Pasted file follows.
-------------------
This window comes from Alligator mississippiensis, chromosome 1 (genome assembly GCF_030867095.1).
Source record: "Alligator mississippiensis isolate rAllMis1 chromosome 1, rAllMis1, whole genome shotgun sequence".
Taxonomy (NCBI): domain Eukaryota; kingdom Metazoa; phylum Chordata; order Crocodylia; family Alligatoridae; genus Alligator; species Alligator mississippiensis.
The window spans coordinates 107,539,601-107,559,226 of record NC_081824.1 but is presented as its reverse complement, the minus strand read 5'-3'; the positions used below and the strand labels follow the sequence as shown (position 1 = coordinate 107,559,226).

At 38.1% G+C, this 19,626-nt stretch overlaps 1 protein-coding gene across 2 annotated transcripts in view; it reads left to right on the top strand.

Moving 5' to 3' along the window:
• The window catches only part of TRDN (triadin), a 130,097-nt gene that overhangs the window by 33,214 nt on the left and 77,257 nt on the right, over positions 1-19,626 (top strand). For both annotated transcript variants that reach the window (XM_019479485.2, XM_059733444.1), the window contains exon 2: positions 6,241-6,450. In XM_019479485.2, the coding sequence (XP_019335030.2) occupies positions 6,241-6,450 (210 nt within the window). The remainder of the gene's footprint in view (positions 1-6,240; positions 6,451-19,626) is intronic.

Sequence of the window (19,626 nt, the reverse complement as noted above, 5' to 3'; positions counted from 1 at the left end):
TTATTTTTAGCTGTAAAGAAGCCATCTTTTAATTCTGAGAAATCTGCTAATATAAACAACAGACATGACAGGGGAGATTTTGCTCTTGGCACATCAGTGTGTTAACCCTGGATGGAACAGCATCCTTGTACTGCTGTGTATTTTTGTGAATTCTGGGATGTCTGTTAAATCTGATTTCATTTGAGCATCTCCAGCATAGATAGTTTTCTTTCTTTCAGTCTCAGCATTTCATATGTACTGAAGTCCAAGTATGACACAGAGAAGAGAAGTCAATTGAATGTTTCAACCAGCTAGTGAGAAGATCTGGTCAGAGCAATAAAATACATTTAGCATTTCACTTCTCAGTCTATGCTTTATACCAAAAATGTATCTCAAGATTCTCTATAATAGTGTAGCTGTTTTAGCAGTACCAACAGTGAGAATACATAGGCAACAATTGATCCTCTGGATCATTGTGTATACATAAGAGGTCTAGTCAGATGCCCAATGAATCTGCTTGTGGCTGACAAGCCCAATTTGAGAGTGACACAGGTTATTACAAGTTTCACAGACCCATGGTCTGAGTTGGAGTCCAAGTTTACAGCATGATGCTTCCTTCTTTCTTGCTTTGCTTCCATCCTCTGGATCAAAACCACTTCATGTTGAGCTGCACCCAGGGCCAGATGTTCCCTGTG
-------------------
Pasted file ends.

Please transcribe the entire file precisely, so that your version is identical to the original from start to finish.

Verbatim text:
This window comes from Alligator mississippiensis, chromosome 1 (genome assembly GCF_030867095.1).
Source record: "Alligator mississippiensis isolate rAllMis1 chromosome 1, rAllMis1, whole genome shotgun sequence".
Taxonomy (NCBI): domain Eukaryota; kingdom Metazoa; phylum Chordata; order Crocodylia; family Alligatoridae; genus Alligator; species Alligator mississippiensis.
The window spans coordinates 107,539,601-107,559,226 of record NC_081824.1 but is presented as its reverse complement, the minus strand read 5'-3'; the positions used below and the strand labels follow the sequence as shown (position 1 = coordinate 107,559,226).

At 38.1% G+C, this 19,626-nt stretch overlaps 1 protein-coding gene across 2 annotated transcripts in view; it reads left to right on the top strand.

Moving 5' to 3' along the window:
• The window catches only part of TRDN (triadin), a 130,097-nt gene that overhangs the window by 33,214 nt on the left and 77,257 nt on the right, over positions 1-19,626 (top strand). For both annotated transcript variants that reach the window (XM_019479485.2, XM_059733444.1), the window contains exon 2: positions 6,241-6,450. In XM_019479485.2, the coding sequence (XP_019335030.2) occupies positions 6,241-6,450 (210 nt within the window). The remainder of the gene's footprint in view (positions 1-6,240; positions 6,451-19,626) is intronic.

Sequence of the window (19,626 nt, the reverse complement as noted above, 5' to 3'; positions counted from 1 at the left end):
TTATTTTTAGCTGTAAAGAAGCCATCTTTTAATTCTGAGAAATCTGCTAATATAAACAACAGACATGACAGGGGAGATTTTGCTCTTGGCACATCAGTGTGTTAACCCTGGATGGAACAGCATCCTTGTACTGCTGTGTATTTTTGTGAATTCTGGGATGTCTGTTAAATCTGATTTCATTTGAGCATCTCCAGCATAGATAGTTTTCTTTCTTTCAGTCTCAGCATTTCATATGTACTGAAGTCCAAGTATGACACAGAGAAGAGAAGTCAATTGAATGTTTCAACCAGCTAGTGAGAAGATCTGGTCAGAGCAATAAAATACATTTAGCATTTCACTTCTCAGTCTATGCTTTATACCAAAAATGTATCTCAAGATTCTCTATAATAGTGTAGCTGTTTTAGCAGTACCAACAGTGAGAATACATAGGCAACAATTGATCCTCTGGATCATTGTGTATACATAAGAGGTCTAGTCAGATGCCCAATGAATCTGCTTGTGGCTGACAAGCCCAATTTGAGAGTGACACAGGTTATTACAAGTTTCACAGACCCATGGTCTGAGTTGGAGTCCAAGTTTACAGCATGATGCTTCCTTCTTTCTTGCTTTGCTTCCATCCTCTGGATCAAAACCACTTCATGTTGAGCTGCACCCAGGGCCAGATGTTCCCTGTG